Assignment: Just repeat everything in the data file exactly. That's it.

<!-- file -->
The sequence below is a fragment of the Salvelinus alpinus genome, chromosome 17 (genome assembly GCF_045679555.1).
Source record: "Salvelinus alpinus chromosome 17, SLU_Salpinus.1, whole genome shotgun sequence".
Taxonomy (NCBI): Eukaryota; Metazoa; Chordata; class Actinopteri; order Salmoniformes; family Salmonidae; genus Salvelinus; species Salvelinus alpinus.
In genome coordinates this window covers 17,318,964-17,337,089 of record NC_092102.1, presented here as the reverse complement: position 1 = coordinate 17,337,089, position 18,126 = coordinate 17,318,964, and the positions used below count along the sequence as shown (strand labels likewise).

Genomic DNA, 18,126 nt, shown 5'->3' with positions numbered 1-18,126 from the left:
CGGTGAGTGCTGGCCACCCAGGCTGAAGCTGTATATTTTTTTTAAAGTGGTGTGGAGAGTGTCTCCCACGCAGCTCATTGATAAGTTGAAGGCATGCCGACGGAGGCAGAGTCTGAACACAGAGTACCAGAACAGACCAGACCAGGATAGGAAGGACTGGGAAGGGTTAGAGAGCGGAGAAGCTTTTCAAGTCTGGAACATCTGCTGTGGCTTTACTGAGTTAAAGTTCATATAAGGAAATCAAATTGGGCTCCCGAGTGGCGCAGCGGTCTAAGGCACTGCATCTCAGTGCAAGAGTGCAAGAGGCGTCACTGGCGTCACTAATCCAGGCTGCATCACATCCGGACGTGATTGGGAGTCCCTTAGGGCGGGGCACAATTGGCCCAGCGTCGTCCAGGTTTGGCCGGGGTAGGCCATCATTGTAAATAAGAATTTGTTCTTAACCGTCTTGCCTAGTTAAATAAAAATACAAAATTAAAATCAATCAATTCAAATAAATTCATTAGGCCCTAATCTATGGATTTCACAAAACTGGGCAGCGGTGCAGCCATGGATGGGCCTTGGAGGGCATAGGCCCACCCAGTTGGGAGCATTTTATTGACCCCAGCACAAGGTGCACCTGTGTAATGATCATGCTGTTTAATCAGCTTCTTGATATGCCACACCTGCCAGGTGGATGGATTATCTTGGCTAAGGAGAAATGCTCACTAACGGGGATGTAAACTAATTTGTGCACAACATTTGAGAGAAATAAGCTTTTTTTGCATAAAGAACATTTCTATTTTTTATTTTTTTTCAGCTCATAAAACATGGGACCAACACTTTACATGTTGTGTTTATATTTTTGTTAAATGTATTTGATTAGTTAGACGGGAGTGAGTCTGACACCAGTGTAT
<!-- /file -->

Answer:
The sequence below is a fragment of the Salvelinus alpinus genome, chromosome 17 (genome assembly GCF_045679555.1).
Source record: "Salvelinus alpinus chromosome 17, SLU_Salpinus.1, whole genome shotgun sequence".
Taxonomy (NCBI): Eukaryota; Metazoa; Chordata; class Actinopteri; order Salmoniformes; family Salmonidae; genus Salvelinus; species Salvelinus alpinus.
In genome coordinates this window covers 17,318,964-17,337,089 of record NC_092102.1, presented here as the reverse complement: position 1 = coordinate 17,337,089, position 18,126 = coordinate 17,318,964, and the positions used below count along the sequence as shown (strand labels likewise).

Genomic DNA, 18,126 nt, shown 5'->3' with positions numbered 1-18,126 from the left:
CGGTGAGTGCTGGCCACCCAGGCTGAAGCTGTATATTTTTTTTAAAGTGGTGTGGAGAGTGTCTCCCACGCAGCTCATTGATAAGTTGAAGGCATGCCGACGGAGGCAGAGTCTGAACACAGAGTACCAGAACAGACCAGACCAGGATAGGAAGGACTGGGAAGGGTTAGAGAGCGGAGAAGCTTTTCAAGTCTGGAACATCTGCTGTGGCTTTACTGAGTTAAAGTTCATATAAGGAAATCAAATTGGGCTCCCGAGTGGCGCAGCGGTCTAAGGCACTGCATCTCAGTGCAAGAGTGCAAGAGGCGTCACTGGCGTCACTAATCCAGGCTGCATCACATCCGGACGTGATTGGGAGTCCCTTAGGGCGGGGCACAATTGGCCCAGCGTCGTCCAGGTTTGGCCGGGGTAGGCCATCATTGTAAATAAGAATTTGTTCTTAACCGTCTTGCCTAGTTAAATAAAAATACAAAATTAAAATCAATCAATTCAAATAAATTCATTAGGCCCTAATCTATGGATTTCACAAAACTGGGCAGCGGTGCAGCCATGGATGGGCCTTGGAGGGCATAGGCCCACCCAGTTGGGAGCATTTTATTGACCCCAGCACAAGGTGCACCTGTGTAATGATCATGCTGTTTAATCAGCTTCTTGATATGCCACACCTGCCAGGTGGATGGATTATCTTGGCTAAGGAGAAATGCTCACTAACGGGGATGTAAACTAATTTGTGCACAACATTTGAGAGAAATAAGCTTTTTTTGCATAAAGAACATTTCTATTTTTTATTTTTTTTCAGCTCATAAAACATGGGACCAACACTTTACATGTTGTGTTTATATTTTTGTTAAATGTATTTGATTAGTTAGACGGGAGTGAGTCTGACACCAGTGTAT